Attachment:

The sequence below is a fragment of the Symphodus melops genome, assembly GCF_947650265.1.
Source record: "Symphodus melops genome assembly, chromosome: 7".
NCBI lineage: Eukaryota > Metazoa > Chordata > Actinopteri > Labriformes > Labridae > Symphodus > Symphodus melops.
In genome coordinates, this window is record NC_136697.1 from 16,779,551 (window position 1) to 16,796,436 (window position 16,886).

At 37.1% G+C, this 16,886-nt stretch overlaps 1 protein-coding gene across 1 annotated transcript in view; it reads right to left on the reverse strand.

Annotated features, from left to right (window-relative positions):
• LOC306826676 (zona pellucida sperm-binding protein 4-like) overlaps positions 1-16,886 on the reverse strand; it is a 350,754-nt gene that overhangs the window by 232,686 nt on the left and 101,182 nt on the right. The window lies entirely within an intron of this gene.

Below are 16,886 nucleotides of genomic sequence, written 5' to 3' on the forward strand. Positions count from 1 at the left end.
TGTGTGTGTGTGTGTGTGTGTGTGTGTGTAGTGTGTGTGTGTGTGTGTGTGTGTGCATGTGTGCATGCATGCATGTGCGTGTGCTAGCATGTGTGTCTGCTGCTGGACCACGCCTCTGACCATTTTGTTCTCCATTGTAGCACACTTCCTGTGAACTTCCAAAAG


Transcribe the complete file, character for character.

The sequence below is a fragment of the Symphodus melops genome, assembly GCF_947650265.1.
Source record: "Symphodus melops genome assembly, chromosome: 7".
NCBI lineage: Eukaryota > Metazoa > Chordata > Actinopteri > Labriformes > Labridae > Symphodus > Symphodus melops.
In genome coordinates, this window is record NC_136697.1 from 16,779,551 (window position 1) to 16,796,436 (window position 16,886).

At 37.1% G+C, this 16,886-nt stretch overlaps 1 protein-coding gene across 1 annotated transcript in view; it reads right to left on the reverse strand.

Annotated features, from left to right (window-relative positions):
• LOC306826676 (zona pellucida sperm-binding protein 4-like) overlaps positions 1-16,886 on the reverse strand; it is a 350,754-nt gene that overhangs the window by 232,686 nt on the left and 101,182 nt on the right. The window lies entirely within an intron of this gene.

Below are 16,886 nucleotides of genomic sequence, written 5' to 3' on the forward strand. Positions count from 1 at the left end.
TGTGTGTGTGTGTGTGTGTGTGTGTGTGTAGTGTGTGTGTGTGTGTGTGTGTGTGCATGTGTGCATGCATGCATGTGCGTGTGCTAGCATGTGTGTCTGCTGCTGGACCACGCCTCTGACCATTTTGTTCTCCATTGTAGCACACTTCCTGTGAACTTCCAAAAG